Reuters – Houston’s public school district is expected on Thursday to defy a state ban on mask mandates, joining other districts in Texas and Florida requiring face coverings in classrooms to fight a surge of COVID-19 infections, despite threats from their governors.
The board of the Houston Independent School District was due to vote on a mask mandate on Thursday, flouting Republican Governor Greg Abbott’s ban on such rules.
“The health and safety of our students and staff continues to be our guiding compass in all of our decisions,” wrote the district’s superintendent, Millard House II, in a statement.
The measure is likely to pass, with a majority of board members expressing support for the mandate, the Houston Chronicle reported.
With the start of the academic year coinciding with a dire new wave of COVID-19 cases, schools have quickly become the focal point of the nation’s political fight over masking and vaccine mandates.
The threat by Florida to withhold the salaries of school officials who require masks has escalated tension between Florida Governor Ron DeSantis, a Republican, and the administration of U.S. President Joe Biden, a Democrat.
The White House is considering reimbursing Florida school officials if DeSantis, who is widely seen as weighing a potential 2024 challenge for the presidency, follows through on his threat.
The worst of the COVID outbreak is concentrated in the U.S. South, including Arkansas, Florida, Louisiana and Texas, where intensive care units have been stretched to capacity. While flouting federal recommendations on masks, Florida has asked Washington to help by sending ventilators.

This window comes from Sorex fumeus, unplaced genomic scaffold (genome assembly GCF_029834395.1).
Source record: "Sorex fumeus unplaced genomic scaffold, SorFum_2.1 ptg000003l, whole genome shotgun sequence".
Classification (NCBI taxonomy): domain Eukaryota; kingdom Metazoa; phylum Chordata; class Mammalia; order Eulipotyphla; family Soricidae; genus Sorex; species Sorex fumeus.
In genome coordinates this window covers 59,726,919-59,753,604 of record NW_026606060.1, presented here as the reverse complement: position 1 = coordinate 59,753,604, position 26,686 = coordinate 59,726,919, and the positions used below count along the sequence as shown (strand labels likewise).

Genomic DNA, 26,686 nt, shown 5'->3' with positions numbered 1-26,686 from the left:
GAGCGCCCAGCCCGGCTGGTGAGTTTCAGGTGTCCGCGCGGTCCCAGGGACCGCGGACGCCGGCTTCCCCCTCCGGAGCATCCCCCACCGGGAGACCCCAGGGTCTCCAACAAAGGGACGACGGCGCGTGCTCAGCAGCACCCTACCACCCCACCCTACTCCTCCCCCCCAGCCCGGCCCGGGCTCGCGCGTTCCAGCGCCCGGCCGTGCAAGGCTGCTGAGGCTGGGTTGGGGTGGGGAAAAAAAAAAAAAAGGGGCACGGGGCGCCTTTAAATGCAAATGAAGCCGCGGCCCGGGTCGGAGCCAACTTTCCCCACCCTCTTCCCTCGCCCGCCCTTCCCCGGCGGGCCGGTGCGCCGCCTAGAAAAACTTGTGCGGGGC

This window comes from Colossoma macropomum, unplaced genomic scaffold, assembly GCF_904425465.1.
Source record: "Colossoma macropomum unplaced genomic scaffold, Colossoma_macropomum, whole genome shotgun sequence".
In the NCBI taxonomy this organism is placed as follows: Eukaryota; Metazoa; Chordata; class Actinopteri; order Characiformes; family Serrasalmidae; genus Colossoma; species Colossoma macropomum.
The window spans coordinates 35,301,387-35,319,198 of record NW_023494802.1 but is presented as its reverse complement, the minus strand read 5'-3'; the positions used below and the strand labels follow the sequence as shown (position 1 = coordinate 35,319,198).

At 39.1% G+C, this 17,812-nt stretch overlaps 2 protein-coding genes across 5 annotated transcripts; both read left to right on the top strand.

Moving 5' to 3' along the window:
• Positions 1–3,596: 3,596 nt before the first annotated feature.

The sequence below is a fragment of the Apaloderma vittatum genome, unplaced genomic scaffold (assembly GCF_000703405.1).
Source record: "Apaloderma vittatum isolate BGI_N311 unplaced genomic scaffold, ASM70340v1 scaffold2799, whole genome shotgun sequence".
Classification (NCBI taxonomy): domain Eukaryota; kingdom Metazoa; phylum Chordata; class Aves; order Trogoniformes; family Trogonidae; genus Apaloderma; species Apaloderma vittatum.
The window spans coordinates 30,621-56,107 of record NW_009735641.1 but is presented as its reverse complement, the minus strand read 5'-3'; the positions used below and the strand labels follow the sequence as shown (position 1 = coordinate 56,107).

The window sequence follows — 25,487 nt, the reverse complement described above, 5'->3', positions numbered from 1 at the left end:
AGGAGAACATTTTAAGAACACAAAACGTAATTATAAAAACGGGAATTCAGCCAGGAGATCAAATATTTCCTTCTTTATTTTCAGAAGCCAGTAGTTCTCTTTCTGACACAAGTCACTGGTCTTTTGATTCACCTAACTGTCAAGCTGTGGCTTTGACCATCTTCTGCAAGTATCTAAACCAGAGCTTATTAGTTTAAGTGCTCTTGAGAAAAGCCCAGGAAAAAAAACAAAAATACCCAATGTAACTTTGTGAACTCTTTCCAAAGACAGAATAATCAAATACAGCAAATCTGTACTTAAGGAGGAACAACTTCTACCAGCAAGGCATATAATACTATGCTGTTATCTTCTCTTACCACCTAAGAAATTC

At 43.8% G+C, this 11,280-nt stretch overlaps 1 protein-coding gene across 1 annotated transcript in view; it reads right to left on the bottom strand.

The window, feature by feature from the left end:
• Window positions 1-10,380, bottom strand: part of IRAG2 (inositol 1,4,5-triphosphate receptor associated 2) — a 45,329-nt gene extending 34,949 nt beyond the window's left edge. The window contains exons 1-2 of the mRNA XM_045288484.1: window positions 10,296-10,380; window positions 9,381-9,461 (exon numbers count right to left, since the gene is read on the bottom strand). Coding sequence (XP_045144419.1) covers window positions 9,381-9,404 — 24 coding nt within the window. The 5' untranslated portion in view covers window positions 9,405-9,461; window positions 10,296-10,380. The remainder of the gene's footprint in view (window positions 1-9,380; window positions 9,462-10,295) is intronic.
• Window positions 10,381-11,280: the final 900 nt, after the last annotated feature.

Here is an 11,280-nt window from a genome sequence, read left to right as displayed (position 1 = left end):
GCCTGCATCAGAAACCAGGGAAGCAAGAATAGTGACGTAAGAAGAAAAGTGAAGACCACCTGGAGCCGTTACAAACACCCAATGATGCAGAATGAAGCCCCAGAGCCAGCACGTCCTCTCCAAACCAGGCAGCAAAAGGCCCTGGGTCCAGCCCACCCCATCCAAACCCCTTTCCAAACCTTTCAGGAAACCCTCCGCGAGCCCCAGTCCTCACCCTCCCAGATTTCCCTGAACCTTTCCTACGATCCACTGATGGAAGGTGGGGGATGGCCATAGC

The number of daily cases across the country has doubled in the last two weeks, according to a Reuters tally, reaching a six-month peak, while the average number of daily deaths has increased 85% in the last 14 days.
In Texas, some 10,000 people are hospitalized with the virus. In Florida, where Republican Governor Ron DeSantis has banned mask mandates and threatened to withhold the salaries of school administrators who defy the order, about 15,000 people are hospitalized. Florida has set new hospitalization records for 11 days in a row, according to data from the U.S. Department of Health and Human Services.
Florida and Texas account for about a third of the nation’s COVID-19 hospitalizations, although they only represent about 15% of the population.
“Our frontline health care heroes are finding themselves stretched thin and physical and mental exhaustion is taking its toll,” Florida Hospital Association President Mary Mayhew said in a statement on Tuesday. “This new Delta variant is extremely infectious and leading to 25 and 35 year olds hospitalized for COVID.”
SCHOOLS AS POLITICAL BATTLEGROUNDS
Students and teachers across the United States are back in classrooms or about to start school this month as COVID-19 cases are surging at a pace not seen since the winter, with the Delta variant driving up transmission and causing mostly the unvaccinated to get sick and die.
On Thursday, the National Education Association President Becky Pringle, who leads the largest teachers’ union in the country, said she supported vaccine mandates for teachers. Her statement came on the heels of a similar announcement from the American Federation of Teachers’ president earlier this week.
Several school districts in Arizona have mandated mask-wearing, despite a state law against such mandates. A group of Republican state lawmakers on Wednesday called on Republican Governor Doug Ducey to withhold funds from districts that were enforcing the mandates, saying their noncompliance with state law “borders on anarchy.”
A few Florida school districts, including Broward County, have issued mask mandates, prompting investigations by the state Department of Education and exposing superintendents and school board members to the risk of losing their salaries.
In Texas earlier this week, district judges ruled in favor of allowing Dallas and San Antonio public schools to require masks, dealing a blow to Governor Abbott.
(Reporting by Gabriella Borter and Peter Szekely in New York; Additional reporting by Manas Mishra in Washington; Editing by Lisa Shumaker)